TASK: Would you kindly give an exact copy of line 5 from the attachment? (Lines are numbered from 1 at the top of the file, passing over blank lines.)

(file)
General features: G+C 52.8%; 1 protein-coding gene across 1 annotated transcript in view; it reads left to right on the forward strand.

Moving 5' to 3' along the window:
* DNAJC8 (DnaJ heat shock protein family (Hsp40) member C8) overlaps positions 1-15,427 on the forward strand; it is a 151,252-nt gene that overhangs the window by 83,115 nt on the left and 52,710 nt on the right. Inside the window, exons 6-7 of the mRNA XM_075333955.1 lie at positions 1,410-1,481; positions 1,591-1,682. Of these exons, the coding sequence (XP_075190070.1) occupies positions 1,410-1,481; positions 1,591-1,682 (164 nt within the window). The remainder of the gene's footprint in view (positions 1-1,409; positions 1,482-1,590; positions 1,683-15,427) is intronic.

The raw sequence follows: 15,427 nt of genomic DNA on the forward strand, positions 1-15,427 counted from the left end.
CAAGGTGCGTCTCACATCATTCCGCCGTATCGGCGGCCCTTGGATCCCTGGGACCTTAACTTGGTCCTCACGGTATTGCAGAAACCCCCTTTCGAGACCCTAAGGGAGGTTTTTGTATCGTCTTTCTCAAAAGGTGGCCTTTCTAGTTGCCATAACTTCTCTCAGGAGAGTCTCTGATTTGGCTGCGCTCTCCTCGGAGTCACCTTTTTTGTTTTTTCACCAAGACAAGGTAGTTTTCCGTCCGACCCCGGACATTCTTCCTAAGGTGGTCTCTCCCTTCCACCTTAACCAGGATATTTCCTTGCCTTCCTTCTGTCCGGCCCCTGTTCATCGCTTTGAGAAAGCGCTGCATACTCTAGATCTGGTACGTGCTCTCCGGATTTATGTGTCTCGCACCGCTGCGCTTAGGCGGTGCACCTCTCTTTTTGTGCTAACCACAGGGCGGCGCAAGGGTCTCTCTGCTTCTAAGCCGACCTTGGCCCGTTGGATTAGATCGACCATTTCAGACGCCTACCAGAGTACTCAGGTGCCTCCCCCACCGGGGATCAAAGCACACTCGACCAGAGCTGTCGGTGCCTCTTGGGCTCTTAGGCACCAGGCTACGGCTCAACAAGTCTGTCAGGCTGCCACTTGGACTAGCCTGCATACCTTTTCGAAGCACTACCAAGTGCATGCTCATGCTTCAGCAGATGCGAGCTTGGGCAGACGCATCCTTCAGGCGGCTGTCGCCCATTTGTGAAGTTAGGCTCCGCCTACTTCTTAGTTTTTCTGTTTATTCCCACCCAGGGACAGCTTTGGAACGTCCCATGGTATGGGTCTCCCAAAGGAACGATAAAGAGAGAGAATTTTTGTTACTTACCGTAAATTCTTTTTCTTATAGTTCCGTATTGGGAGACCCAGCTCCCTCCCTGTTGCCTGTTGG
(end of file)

CAAGGTGCGTCTCACATCATTCCGCCGTATCGGCGGCCCTTGGATCCCTGGGACCTTAACTTGGTCCTCACGGTATTGCAGAAACCCCCTTTCGAGACCCTAAGGGAGGTTTTTGTATCGTCTTTCTCAAAAGGTGGCCTTTCTAGTTGCCATAACTTCTCTCAGGAGAGTCTCTGATTTGGCTGCGCTCTCCTCGGAGTCACCTTTTTTGTTTTTTCACCAAGACAAGGTAGTTTTCCGTCCGACCCCGGACATTCTTCCTAAGGTGGTCTCTCCCTTCCACCTTAACCAGGATATTTCCTTGCCTTCCTTCTGTCCGGCCCCTGTTCATCGCTTTGAGAAAGCGCTGCATACTCTAGATCTGGTACGTGCTCTCCGGATTTATGTGTCTCGCACCGCTGCGCTTAGGCGGTGCACCTCTCTTTTTGTGCTAACCACAGGGCGGCGCAAGGGTCTCTCTGCTTCTAAGCCGACCTTGGCCCGTTGGATTAGATCGACCATTTCAGACGCCTACCAGAGTACTCAGGTGCCTCCCCCACCGGGGATCAAAGCACACTCGACCAGAGCTGTCGGTGCCTCTTGGGCTCTTAGGCACCAGGCTACGGCTCAACAAGTCTGTCAGGCTGCCACTTGGACTAGCCTGCATACCTTTTCGAAGCACTACCAAGTGCATGCTCATGCTTCAGCAGATGCGAGCTTGGGCAGACGCATCCTTCAGGCGGCTGTCGCCCATTTGTGAAGTTAGGCTCCGCCTACTTCTTAGTTTTTCTGTTTATTCCCACCCAGGGACAGCTTTGGAACGTCCCATGGTATGGGTCTCCCAAAGGAACGATAAAGAGAGAGAATTTTTGTTACTTACCGTAAATTCTTTTTCTTATAGTTCCGTATTGGGAGACCCAGCTCCCTCCCTGTTGCCTGTTGG